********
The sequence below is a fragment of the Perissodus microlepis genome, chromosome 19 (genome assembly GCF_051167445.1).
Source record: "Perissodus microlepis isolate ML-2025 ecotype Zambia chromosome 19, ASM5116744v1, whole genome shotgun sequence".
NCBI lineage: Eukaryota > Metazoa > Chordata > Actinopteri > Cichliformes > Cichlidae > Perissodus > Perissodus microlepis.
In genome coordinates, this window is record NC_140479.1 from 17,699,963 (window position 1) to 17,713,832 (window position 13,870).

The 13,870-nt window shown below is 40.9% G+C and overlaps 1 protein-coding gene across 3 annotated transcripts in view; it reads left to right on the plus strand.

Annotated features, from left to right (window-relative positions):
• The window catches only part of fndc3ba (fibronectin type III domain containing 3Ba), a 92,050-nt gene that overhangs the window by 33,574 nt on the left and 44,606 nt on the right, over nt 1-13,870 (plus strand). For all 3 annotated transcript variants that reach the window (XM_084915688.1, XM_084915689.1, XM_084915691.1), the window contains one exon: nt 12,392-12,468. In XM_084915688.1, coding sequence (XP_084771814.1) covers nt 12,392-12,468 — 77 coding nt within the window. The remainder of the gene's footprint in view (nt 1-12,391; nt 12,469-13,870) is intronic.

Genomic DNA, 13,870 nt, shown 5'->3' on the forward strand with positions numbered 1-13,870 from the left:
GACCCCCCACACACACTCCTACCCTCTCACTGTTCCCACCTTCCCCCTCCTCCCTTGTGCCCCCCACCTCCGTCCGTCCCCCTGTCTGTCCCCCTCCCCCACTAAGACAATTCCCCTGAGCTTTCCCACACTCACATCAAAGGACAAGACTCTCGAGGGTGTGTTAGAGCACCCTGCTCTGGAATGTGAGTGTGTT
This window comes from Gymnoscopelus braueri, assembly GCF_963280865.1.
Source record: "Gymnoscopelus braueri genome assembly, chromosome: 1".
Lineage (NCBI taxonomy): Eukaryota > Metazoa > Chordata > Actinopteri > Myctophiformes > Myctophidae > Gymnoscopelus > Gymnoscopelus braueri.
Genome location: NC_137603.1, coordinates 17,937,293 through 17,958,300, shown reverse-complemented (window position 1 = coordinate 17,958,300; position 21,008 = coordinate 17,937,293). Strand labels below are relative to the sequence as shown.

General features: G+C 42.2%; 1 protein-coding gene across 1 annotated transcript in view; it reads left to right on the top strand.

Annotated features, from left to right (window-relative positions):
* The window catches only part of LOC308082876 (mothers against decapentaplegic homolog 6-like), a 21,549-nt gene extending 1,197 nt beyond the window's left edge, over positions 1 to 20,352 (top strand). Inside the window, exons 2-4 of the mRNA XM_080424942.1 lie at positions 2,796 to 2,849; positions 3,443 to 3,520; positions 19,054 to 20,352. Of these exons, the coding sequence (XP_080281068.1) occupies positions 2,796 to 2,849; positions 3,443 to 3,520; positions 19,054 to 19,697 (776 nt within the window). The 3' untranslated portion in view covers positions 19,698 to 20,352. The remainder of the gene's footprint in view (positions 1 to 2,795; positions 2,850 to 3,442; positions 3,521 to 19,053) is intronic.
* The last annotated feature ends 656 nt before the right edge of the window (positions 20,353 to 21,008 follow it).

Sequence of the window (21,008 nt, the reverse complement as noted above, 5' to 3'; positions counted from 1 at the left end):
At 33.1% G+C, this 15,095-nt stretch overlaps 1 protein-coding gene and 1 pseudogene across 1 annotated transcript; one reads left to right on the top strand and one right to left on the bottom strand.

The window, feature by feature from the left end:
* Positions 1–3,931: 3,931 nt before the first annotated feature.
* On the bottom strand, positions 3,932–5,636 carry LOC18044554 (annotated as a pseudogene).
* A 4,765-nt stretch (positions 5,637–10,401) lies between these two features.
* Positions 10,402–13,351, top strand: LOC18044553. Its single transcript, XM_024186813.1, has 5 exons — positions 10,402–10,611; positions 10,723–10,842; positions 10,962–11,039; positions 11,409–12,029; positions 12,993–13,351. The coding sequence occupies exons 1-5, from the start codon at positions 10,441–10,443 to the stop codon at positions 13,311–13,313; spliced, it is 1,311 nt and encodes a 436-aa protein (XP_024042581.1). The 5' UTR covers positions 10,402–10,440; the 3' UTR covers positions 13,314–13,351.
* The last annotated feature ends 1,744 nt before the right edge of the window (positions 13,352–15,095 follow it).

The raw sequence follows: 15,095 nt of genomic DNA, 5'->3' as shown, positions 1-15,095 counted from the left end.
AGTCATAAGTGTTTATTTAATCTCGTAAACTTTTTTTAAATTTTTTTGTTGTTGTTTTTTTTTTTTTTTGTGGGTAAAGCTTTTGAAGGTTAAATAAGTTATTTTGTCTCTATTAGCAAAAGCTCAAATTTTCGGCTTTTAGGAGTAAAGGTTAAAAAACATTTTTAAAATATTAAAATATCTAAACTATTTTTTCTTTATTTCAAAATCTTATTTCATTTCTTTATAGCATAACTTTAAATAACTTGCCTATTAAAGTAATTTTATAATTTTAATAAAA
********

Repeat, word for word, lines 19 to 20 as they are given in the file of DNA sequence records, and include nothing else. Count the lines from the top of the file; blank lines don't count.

At 33.1% G+C, this 15,095-nt stretch overlaps 1 protein-coding gene and 1 pseudogene across 1 annotated transcript; one reads left to right on the top strand and one right to left on the bottom strand.

The window, feature by feature from the left end: